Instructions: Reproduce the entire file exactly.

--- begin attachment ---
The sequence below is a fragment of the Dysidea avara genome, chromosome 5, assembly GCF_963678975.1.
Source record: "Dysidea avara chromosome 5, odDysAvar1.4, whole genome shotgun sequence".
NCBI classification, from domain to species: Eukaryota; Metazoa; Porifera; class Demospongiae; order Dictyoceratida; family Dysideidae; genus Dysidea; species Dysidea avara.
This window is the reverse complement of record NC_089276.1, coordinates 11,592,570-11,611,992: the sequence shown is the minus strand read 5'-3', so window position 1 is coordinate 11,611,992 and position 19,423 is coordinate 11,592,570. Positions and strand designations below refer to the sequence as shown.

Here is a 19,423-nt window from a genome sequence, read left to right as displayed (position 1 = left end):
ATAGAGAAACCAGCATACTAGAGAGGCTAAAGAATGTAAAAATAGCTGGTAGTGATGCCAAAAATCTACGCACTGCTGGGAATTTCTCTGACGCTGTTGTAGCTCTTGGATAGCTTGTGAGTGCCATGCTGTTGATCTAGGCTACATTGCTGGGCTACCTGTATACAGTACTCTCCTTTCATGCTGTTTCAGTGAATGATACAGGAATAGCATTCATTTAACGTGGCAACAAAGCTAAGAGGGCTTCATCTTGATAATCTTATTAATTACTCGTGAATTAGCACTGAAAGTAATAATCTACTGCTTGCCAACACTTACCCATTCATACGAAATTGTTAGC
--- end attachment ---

The sequence below is a fragment of the Dysidea avara genome, chromosome 5, assembly GCF_963678975.1.
Source record: "Dysidea avara chromosome 5, odDysAvar1.4, whole genome shotgun sequence".
NCBI classification, from domain to species: Eukaryota; Metazoa; Porifera; class Demospongiae; order Dictyoceratida; family Dysideidae; genus Dysidea; species Dysidea avara.
This window is the reverse complement of record NC_089276.1, coordinates 11,592,570-11,611,992: the sequence shown is the minus strand read 5'-3', so window position 1 is coordinate 11,611,992 and position 19,423 is coordinate 11,592,570. Positions and strand designations below refer to the sequence as shown.

Here is a 19,423-nt window from a genome sequence, read left to right as displayed (position 1 = left end):
ATAGAGAAACCAGCATACTAGAGAGGCTAAAGAATGTAAAAATAGCTGGTAGTGATGCCAAAAATCTACGCACTGCTGGGAATTTCTCTGACGCTGTTGTAGCTCTTGGATAGCTTGTGAGTGCCATGCTGTTGATCTAGGCTACATTGCTGGGCTACCTGTATACAGTACTCTCCTTTCATGCTGTTTCAGTGAATGATACAGGAATAGCATTCATTTAACGTGGCAACAAAGCTAAGAGGGCTTCATCTTGATAATCTTATTAATTACTCGTGAATTAGCACTGAAAGTAATAATCTACTGCTTGCCAACACTTACCCATTCATACGAAATTGTTAGC